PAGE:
- A photo caption of a wild-eyed man chewing his fingernails characterizes our, or perhaps Wesley Smith's view: "We must ban biology and, oh, by the way, let's get rid of teaching evolution unless it has a warning label too."
- "To the Discovery Institute, science and medicine is a vast liberal conspiracy against religion."
Hank Campbell doesn't say these things merely as an FYI but to rouse the editors of NR to eject Wesley and anyone associated with Discovery Institute as an affront to conservatism:
- "Conservatives claim to be more rational so there is no reason to embrace the irrational Discovery Institute."
- "The Discovery Institute is an anti-science version of the John Birch Society. Why lend credibility to that, National Review? Who is going to note that the Discovery Institute is likewise "far removed from common sense" the way that Buckley referred to those other conservative crackpots in 1962?"
- "Why don't conservative readers of National Review see that the real agenda of Discovery Institute is to deny science and promote a particular sectarian viewpoint, including in classrooms, exactly the kind of thing conservatives know the Founding Fathers didn't want?"
- "51 years ago, Bill Buckley took a stand for reason against the fringe radicals in the movement. It is time for the modern National Review to do the same thing."
Among the many things Campbell doesn't know, there is the fact that not only William Buckley but other founding fathers of modern conservatism -- Richard Weaver, Irving Kristol, Richard John Neuhaus -- expressed grave doubts, scientific and philosophical, about the science of Darwinism. That would make them "anti-science" in Hank Campbell's book. As for the country's Founding Fathers, see my post, "Try to Imagine Our Country's Founding if the Founders Had Not Been Advocates of Intelligent Design."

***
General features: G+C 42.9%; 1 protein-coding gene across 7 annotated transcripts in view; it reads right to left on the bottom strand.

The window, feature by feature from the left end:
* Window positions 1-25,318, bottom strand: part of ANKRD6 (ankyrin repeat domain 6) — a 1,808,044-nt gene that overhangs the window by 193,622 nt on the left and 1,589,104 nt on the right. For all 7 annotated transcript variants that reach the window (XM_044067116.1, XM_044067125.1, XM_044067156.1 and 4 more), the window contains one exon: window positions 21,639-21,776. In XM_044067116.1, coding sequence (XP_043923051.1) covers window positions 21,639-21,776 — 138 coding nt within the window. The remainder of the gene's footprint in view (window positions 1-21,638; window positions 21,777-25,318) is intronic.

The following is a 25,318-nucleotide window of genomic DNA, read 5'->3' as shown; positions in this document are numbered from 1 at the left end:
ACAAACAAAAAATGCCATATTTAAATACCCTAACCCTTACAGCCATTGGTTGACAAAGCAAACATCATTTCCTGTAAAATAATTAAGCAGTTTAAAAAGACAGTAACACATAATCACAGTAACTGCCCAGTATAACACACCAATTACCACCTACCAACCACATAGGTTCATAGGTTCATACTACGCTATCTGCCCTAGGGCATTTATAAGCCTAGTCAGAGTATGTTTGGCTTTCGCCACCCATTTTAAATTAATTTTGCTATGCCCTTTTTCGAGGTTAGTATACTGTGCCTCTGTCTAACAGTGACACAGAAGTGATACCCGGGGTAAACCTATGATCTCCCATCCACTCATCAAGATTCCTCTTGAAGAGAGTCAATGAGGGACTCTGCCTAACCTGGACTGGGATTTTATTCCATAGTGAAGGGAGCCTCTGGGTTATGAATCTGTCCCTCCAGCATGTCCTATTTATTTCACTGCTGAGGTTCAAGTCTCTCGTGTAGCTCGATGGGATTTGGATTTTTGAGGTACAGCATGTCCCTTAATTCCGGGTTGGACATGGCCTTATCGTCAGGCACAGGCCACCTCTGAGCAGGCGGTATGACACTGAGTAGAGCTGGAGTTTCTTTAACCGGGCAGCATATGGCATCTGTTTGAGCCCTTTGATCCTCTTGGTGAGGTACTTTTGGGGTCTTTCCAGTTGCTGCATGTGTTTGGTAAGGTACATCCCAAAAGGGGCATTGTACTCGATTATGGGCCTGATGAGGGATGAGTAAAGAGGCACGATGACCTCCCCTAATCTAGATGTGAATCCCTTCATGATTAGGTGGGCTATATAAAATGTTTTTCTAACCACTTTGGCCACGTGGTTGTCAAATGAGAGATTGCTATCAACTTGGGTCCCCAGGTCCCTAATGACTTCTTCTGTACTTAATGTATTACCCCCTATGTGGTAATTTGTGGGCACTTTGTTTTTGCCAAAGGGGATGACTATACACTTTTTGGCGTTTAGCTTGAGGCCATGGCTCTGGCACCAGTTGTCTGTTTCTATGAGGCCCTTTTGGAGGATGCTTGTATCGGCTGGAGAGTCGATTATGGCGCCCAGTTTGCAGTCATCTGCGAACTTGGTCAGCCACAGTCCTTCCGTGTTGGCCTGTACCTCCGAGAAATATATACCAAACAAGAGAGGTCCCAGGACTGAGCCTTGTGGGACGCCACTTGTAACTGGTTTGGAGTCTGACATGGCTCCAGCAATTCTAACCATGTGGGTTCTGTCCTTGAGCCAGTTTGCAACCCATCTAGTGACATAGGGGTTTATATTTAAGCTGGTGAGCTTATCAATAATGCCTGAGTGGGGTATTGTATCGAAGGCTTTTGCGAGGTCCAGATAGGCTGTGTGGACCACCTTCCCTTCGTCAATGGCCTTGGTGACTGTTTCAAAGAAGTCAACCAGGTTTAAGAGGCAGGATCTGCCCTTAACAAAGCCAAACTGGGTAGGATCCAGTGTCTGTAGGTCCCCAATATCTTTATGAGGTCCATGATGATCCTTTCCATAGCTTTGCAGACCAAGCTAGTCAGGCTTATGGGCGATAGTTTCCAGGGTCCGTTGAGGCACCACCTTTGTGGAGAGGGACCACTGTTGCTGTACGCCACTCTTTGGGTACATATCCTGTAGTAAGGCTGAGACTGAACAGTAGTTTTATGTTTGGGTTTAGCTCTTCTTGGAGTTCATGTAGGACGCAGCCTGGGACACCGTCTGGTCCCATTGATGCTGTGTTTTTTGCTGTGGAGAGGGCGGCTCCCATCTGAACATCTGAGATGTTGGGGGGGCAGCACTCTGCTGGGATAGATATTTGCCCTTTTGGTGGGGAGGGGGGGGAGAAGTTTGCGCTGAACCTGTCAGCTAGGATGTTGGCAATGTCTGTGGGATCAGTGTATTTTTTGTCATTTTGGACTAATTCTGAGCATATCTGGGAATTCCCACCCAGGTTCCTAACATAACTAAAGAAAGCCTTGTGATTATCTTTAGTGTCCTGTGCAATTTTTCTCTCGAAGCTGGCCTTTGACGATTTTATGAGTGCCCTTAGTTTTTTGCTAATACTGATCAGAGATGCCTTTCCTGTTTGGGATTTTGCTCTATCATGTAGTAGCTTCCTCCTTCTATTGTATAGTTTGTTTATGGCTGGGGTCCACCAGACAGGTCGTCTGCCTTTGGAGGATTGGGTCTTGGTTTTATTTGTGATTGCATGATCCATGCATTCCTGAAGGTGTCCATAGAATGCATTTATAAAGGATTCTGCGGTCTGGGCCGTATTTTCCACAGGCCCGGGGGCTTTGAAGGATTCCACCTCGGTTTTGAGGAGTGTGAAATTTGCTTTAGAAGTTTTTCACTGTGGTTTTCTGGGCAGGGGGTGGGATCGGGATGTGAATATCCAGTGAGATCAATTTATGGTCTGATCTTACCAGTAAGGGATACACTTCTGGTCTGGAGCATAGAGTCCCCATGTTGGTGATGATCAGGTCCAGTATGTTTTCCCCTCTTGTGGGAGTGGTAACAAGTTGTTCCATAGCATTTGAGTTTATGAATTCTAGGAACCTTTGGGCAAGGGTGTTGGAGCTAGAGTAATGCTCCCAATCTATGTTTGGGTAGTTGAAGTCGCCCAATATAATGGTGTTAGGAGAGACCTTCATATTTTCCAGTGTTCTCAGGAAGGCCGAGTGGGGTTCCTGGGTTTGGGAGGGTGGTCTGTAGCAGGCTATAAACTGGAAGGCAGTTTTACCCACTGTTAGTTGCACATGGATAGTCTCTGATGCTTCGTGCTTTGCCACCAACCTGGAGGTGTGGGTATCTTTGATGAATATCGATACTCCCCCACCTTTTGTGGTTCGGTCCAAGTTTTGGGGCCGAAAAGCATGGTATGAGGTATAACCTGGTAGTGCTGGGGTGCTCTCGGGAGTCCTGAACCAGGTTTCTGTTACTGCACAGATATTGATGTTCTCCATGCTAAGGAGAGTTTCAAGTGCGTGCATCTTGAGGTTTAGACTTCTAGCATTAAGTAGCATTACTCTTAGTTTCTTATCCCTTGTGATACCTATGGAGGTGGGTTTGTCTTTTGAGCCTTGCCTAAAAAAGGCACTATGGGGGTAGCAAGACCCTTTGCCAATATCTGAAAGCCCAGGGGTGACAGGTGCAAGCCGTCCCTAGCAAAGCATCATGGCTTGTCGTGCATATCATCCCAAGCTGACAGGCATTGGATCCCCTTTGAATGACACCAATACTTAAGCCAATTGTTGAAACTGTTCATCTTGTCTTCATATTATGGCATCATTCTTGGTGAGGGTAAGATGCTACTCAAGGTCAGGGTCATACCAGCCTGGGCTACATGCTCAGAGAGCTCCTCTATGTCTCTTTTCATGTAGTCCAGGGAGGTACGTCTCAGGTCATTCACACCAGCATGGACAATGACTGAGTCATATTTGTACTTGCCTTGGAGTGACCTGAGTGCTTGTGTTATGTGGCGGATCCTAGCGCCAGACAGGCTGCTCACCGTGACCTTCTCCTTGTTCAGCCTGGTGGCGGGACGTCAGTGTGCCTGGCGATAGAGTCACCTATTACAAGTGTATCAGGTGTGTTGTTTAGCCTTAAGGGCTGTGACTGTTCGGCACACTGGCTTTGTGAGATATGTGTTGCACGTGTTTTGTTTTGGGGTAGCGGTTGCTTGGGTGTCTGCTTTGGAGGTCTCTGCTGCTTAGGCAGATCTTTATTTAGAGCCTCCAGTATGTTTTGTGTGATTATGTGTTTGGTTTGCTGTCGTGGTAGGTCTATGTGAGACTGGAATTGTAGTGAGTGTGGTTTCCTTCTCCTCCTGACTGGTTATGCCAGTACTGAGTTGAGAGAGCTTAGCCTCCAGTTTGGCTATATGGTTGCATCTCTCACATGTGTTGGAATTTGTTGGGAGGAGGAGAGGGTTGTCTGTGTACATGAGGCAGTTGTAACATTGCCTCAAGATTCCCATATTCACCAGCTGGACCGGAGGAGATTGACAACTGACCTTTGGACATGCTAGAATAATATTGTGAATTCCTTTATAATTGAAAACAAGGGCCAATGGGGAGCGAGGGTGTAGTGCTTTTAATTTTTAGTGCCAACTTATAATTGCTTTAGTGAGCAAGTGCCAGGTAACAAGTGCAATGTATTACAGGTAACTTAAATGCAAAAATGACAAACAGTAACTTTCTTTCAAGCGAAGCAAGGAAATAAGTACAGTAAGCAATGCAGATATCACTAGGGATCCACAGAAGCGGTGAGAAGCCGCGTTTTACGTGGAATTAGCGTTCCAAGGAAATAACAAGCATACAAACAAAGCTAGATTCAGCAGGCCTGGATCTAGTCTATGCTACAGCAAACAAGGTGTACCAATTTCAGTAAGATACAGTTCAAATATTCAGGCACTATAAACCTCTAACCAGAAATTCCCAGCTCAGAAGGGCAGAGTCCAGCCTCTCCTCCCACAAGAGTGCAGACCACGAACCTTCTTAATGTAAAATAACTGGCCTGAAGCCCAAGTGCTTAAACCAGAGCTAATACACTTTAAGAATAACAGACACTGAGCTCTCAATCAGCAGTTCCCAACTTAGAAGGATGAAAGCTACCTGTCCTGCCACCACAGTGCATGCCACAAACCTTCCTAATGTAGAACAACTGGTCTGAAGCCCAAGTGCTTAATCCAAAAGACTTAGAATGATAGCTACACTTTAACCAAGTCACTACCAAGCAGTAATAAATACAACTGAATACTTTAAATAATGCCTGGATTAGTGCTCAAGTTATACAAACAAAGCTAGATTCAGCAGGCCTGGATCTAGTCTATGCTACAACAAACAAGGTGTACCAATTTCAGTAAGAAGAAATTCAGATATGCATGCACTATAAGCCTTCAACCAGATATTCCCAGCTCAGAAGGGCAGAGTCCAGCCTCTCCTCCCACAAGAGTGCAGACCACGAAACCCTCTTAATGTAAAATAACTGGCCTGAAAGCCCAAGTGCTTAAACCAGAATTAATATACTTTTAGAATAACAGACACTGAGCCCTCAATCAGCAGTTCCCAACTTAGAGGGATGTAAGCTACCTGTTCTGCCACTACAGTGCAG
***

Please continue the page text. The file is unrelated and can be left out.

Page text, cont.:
Campbell now appeals to Buckley's heirs to reject all doubts about any statement made in the name of "science" -- whether on the subject of Darwinian theory or in vitro fertilization -- and to reject anyone expressing such doubts as "anti-science." Only casting aside all skepticism and docilely believing what you're told counts as rational.
Campbell bases his appeal on characterizations of the people he doesn't like -- Wesley Smith, Discovery Institute -- that aren't merely false or ridiculous but insane. We "hate all biology," are "against all biology." We "promote doubt about biology in general." We think "all biology" is "a tool of Lucifer." We would "ban biology."
I'm accustomed to folks like Jerry Coyne and Richard Dawkins denouncing intelligent design without giving any indication of having familiarized themselves with the actual evidence or arguments for ID. That signals a lack of intellectual integrity, ignorance without excuse, which is one thing.
Campbell also has no idea what ID advocates say -- he has clearly not read anything we've contributed to the evolution debate. But he adds to that these mad imaginings about banning biology and medicine as a Luciferian plot. It's not even a lie -- a lie is something the liar rationally calculates that his rational listener may be persuaded to accept as true. But no one in his right mind is going to believe this stuff.
And Campbell thinks he's going to move those on the Right to embrace what he regards as "rationality" with such a crazy, crazy diatribe? Wow, good luck to you with that, Hank.